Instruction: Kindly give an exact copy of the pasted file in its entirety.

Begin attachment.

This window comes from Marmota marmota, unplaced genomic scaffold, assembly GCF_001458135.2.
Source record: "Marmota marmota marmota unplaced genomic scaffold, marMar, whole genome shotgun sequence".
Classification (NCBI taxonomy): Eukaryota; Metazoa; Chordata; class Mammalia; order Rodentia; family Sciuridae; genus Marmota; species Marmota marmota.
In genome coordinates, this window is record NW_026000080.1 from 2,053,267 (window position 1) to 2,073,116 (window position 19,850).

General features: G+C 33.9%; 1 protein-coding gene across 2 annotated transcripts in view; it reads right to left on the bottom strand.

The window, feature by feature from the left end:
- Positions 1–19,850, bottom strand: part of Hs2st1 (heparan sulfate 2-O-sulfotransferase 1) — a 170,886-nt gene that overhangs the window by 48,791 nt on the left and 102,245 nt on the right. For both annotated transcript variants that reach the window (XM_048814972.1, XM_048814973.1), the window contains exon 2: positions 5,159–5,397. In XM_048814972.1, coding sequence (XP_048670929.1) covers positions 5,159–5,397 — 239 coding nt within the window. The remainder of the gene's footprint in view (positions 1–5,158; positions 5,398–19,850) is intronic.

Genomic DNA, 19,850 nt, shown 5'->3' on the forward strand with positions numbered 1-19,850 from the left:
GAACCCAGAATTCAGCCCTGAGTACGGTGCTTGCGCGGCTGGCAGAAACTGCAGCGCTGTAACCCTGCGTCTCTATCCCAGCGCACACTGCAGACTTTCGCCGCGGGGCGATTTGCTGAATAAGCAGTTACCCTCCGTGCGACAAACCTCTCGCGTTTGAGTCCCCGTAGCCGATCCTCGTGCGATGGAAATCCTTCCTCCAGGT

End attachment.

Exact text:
This window comes from Marmota marmota, unplaced genomic scaffold, assembly GCF_001458135.2.
Source record: "Marmota marmota marmota unplaced genomic scaffold, marMar, whole genome shotgun sequence".
Classification (NCBI taxonomy): Eukaryota; Metazoa; Chordata; class Mammalia; order Rodentia; family Sciuridae; genus Marmota; species Marmota marmota.
In genome coordinates, this window is record NW_026000080.1 from 2,053,267 (window position 1) to 2,073,116 (window position 19,850).

General features: G+C 33.9%; 1 protein-coding gene across 2 annotated transcripts in view; it reads right to left on the bottom strand.

The window, feature by feature from the left end:
- Positions 1–19,850, bottom strand: part of Hs2st1 (heparan sulfate 2-O-sulfotransferase 1) — a 170,886-nt gene that overhangs the window by 48,791 nt on the left and 102,245 nt on the right. For both annotated transcript variants that reach the window (XM_048814972.1, XM_048814973.1), the window contains exon 2: positions 5,159–5,397. In XM_048814972.1, coding sequence (XP_048670929.1) covers positions 5,159–5,397 — 239 coding nt within the window. The remainder of the gene's footprint in view (positions 1–5,158; positions 5,398–19,850) is intronic.

Genomic DNA, 19,850 nt, shown 5'->3' on the forward strand with positions numbered 1-19,850 from the left:
GAACCCAGAATTCAGCCCTGAGTACGGTGCTTGCGCGGCTGGCAGAAACTGCAGCGCTGTAACCCTGCGTCTCTATCCCAGCGCACACTGCAGACTTTCGCCGCGGGGCGATTTGCTGAATAAGCAGTTACCCTCCGTGCGACAAACCTCTCGCGTTTGAGTCCCCGTAGCCGATCCTCGTGCGATGGAAATCCTTCCTCCAGGT